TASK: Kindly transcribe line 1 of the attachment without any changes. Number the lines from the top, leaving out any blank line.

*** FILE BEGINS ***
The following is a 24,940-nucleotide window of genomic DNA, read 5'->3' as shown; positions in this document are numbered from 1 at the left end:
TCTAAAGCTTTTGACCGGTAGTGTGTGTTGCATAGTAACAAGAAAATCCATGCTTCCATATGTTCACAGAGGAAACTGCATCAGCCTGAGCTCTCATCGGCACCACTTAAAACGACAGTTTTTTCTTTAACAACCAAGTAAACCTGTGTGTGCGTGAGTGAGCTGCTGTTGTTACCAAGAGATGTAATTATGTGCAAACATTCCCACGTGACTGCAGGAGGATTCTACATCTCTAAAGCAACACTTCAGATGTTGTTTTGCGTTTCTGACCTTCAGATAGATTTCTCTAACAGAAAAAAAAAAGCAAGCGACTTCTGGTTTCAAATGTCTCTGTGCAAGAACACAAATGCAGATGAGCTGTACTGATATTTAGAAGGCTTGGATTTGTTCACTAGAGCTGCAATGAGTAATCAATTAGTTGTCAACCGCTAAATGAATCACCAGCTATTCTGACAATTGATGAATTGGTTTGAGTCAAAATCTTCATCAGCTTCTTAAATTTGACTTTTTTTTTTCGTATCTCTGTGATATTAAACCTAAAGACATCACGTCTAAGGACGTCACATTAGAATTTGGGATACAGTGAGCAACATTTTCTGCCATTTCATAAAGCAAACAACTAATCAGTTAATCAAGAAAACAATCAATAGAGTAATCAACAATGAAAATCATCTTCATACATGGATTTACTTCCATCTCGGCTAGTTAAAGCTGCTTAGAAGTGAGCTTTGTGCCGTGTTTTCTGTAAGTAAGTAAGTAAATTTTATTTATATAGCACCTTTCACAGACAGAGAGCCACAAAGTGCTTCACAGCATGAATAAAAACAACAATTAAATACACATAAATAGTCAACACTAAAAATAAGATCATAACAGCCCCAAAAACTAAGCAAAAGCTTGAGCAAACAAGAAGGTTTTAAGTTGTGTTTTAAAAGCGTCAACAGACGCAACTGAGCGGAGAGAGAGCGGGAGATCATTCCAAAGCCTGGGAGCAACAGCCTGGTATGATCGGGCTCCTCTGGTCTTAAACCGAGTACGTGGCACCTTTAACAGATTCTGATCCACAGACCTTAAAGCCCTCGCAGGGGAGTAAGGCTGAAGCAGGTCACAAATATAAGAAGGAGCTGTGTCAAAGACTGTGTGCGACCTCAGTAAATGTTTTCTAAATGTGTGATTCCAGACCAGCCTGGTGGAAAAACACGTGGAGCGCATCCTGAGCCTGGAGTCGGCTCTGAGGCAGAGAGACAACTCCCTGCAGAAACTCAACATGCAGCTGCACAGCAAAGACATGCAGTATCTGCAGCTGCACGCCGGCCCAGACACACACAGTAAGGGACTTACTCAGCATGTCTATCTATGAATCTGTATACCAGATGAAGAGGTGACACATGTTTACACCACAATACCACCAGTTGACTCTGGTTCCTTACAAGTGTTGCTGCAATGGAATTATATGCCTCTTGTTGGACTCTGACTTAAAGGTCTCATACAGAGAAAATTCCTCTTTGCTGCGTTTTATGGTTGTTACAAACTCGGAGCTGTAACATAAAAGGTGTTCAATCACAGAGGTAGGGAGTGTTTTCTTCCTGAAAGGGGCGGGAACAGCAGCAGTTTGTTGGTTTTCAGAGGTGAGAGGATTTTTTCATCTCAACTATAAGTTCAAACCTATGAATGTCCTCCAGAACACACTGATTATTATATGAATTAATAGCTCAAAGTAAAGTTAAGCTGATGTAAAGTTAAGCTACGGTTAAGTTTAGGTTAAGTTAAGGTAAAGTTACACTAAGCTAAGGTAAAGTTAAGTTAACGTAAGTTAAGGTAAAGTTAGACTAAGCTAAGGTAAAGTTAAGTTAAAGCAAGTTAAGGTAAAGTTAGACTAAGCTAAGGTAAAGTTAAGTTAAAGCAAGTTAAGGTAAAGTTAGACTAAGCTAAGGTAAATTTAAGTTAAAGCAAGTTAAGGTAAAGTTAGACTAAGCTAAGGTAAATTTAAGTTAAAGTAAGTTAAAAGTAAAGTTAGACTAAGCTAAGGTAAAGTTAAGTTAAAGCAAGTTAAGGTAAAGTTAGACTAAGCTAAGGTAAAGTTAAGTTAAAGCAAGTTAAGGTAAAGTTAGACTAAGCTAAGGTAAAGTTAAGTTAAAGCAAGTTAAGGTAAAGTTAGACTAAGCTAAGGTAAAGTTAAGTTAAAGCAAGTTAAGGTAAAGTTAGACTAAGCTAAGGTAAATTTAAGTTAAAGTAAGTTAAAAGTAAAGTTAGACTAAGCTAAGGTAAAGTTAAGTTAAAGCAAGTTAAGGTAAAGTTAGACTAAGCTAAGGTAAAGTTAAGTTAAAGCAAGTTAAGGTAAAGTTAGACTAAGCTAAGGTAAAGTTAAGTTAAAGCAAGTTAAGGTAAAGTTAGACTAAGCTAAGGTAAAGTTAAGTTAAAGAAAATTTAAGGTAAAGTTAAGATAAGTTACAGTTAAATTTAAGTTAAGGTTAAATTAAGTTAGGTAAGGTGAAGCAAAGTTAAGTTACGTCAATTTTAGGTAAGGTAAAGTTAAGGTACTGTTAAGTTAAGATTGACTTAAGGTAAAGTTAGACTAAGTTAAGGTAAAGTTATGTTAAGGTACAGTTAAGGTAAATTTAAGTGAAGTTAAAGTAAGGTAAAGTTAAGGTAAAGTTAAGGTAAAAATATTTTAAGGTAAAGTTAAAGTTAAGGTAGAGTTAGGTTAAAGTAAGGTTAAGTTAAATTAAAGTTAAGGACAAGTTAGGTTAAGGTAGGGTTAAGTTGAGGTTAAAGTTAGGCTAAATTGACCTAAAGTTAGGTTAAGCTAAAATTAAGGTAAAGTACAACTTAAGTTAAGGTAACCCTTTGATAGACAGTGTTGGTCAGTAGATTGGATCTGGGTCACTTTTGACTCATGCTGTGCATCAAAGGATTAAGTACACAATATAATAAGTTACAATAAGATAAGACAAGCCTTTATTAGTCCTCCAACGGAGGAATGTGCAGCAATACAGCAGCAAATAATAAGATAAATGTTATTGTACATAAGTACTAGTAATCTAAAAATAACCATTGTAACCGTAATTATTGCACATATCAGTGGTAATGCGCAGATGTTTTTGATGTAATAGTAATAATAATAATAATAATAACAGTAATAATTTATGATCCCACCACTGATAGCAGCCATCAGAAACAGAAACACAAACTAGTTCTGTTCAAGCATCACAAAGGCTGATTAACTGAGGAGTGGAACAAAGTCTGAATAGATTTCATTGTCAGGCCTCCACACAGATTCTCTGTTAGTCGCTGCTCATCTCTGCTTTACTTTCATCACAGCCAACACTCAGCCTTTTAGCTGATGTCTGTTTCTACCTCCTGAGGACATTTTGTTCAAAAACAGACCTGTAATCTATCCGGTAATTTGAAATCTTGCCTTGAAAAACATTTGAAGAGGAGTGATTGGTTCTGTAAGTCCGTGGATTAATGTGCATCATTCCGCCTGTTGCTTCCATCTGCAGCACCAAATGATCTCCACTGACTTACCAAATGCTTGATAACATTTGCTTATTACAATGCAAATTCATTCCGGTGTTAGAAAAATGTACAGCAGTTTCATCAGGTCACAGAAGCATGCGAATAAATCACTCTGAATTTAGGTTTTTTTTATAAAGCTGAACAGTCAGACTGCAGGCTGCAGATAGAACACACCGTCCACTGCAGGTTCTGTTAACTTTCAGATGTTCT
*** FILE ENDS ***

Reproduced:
The following is a 24,940-nucleotide window of genomic DNA, read 5'->3' as shown; positions in this document are numbered from 1 at the left end: